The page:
by Sam Hieb
More on the bill introduced by Sen Thom Tillis that would let a special counsel challenge their firing in court.
For starters, the Greensboro News & Record (predictably) supports Tillis, at least in this instance:
Tillis, a first-term senator from North Carolina, teamed with Democratic Sen. Chris Coons of Delaware to introduce a bill to protect the special counsel against arbitrary firing. It’s a message aimed directly at Trump, who continues to rail against the investigation into Russian election meddling. He did so again at a campaign-style rally in West Virginia on Thursday. “The Russian story is a total fabrication. It is just an excuse for the greatest loss in the history of American politics,” he said. “That’s all it is.”
…“It is critical that special counsels have the independence and resources they need to lead investigations,” Tillis said in a press release. “A back-end judicial review process to prevent unmerited removals of special counsels not only helps to ensure their investigatory independence, but also reaffirms our nation’s system of checks and balances.”
Mueller is conducting a legitimate investigation of unwarranted intrusion into domestic affairs by a hostile country. It’s also necessary to examine the many suspicious contacts between Russian operatives and Trump campaign figures. His work must be protected — even, or especially, from the president.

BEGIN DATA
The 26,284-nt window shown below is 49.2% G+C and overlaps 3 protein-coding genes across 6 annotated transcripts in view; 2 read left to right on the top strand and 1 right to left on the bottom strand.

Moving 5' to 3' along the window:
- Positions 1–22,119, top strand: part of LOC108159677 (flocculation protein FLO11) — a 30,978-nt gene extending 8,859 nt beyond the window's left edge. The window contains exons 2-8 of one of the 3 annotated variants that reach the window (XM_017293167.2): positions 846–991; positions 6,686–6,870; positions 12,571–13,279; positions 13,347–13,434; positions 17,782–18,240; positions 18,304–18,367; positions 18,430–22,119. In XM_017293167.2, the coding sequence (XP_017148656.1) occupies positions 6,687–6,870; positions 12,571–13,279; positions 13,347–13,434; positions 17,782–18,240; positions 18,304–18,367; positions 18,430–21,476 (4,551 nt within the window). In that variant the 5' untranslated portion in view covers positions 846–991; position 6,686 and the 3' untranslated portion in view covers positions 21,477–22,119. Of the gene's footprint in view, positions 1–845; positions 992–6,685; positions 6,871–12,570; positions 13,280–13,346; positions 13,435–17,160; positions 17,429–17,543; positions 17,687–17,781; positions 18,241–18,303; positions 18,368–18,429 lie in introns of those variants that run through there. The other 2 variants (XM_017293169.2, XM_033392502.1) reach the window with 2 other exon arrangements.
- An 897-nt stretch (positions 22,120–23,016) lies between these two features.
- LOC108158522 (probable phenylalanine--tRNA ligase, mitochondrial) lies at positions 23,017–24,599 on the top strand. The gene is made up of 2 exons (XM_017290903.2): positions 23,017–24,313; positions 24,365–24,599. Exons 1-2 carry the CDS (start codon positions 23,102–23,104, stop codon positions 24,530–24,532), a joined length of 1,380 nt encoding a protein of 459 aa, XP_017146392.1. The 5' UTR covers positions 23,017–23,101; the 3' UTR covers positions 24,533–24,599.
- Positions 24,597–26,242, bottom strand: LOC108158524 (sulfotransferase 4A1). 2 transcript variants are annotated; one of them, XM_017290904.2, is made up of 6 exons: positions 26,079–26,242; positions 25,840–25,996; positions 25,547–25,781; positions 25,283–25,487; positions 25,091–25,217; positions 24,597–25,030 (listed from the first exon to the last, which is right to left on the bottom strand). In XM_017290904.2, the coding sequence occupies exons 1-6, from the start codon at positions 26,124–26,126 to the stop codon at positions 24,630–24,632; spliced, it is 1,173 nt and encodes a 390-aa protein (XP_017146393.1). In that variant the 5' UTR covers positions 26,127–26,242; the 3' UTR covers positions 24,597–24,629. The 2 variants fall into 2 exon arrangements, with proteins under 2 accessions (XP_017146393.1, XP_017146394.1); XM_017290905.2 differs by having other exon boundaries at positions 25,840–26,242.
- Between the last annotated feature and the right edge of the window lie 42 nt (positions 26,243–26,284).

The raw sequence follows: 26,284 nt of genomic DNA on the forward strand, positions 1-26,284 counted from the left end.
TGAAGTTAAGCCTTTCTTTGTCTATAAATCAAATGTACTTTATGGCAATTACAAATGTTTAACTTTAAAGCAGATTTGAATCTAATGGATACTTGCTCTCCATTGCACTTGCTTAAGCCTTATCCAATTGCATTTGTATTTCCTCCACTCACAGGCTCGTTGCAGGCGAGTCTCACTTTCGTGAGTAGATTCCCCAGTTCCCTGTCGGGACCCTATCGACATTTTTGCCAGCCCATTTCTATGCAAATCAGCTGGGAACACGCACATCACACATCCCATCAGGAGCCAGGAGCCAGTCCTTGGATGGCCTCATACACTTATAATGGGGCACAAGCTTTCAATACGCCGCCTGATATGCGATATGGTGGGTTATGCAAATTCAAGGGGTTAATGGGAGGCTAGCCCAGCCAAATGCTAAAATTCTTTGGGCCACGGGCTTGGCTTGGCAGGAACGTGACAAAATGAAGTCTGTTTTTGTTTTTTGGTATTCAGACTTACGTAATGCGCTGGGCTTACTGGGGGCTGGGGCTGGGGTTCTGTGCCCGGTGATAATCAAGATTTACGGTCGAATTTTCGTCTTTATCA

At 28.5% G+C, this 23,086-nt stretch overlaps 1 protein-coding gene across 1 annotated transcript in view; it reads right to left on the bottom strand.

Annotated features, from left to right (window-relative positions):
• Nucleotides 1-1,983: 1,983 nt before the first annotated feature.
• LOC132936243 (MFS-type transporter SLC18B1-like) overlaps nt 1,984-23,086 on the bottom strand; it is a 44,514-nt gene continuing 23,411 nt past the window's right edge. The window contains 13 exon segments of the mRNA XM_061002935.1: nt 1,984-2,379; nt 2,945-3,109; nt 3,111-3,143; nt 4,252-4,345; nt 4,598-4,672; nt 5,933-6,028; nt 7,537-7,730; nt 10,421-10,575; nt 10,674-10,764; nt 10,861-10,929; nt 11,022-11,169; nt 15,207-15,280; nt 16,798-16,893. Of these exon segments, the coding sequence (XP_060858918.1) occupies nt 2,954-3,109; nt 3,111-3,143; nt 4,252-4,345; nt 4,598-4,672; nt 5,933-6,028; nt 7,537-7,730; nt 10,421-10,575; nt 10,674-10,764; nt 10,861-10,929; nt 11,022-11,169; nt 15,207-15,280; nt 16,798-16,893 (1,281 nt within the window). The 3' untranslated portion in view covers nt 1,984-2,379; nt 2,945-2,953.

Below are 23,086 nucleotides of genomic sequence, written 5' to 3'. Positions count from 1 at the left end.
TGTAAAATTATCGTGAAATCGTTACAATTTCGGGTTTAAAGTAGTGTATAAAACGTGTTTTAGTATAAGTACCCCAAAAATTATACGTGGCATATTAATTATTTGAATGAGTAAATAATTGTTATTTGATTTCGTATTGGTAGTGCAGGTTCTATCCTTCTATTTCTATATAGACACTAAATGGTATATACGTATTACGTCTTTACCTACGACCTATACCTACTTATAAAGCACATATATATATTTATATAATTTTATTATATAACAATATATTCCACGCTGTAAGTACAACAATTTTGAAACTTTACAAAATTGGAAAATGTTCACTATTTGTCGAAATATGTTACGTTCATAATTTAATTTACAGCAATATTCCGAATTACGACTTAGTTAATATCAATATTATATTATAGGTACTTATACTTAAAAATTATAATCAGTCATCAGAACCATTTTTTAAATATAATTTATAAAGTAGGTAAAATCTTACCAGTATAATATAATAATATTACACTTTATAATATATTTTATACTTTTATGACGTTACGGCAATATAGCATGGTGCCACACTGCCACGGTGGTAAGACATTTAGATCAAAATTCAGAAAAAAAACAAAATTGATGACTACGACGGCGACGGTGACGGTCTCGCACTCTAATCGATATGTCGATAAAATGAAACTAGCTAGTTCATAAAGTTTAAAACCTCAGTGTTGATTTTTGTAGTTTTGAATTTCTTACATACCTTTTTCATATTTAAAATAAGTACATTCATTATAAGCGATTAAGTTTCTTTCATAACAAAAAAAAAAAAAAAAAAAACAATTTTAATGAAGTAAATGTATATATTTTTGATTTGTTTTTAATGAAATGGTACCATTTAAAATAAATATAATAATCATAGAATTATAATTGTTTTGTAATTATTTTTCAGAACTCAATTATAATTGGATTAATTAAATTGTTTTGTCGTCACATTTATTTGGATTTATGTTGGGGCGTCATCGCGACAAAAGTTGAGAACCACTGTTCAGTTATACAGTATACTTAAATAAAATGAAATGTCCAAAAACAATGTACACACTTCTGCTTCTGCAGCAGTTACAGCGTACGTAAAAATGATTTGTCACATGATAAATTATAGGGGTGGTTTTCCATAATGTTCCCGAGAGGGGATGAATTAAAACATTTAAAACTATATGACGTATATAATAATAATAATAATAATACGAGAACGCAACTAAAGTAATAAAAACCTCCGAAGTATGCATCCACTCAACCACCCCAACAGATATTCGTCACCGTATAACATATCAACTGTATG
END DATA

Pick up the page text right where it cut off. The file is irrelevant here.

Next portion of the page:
Meanwhile the News & Observer notes the fire from the right Tillis is drawing, most notably from talk show host Laura Ingraham. Note Tillis fired right back:
Conservative talk show host Laura Ingraham attacked Tillis on Twitter, accusing the first-term senator of not respecting the separate branches of government.
Asked about Ingraham’s comments, Tillis said it was she who needed a lesson in government.
“The response is the irony in the statement,” he said on ABC. “I work in Congress. I’m a member of the Senate. My job is to assert the authority of the Congress as a co-equal branch. For that particular person, they may want to go back and study up on Civics 101.”
The L.A. Times—not exactly a right-wing rag—-analyzes the situation. Bottom line—if President Trump decides to fire special counsel Robert Mueller, he has the right to do so.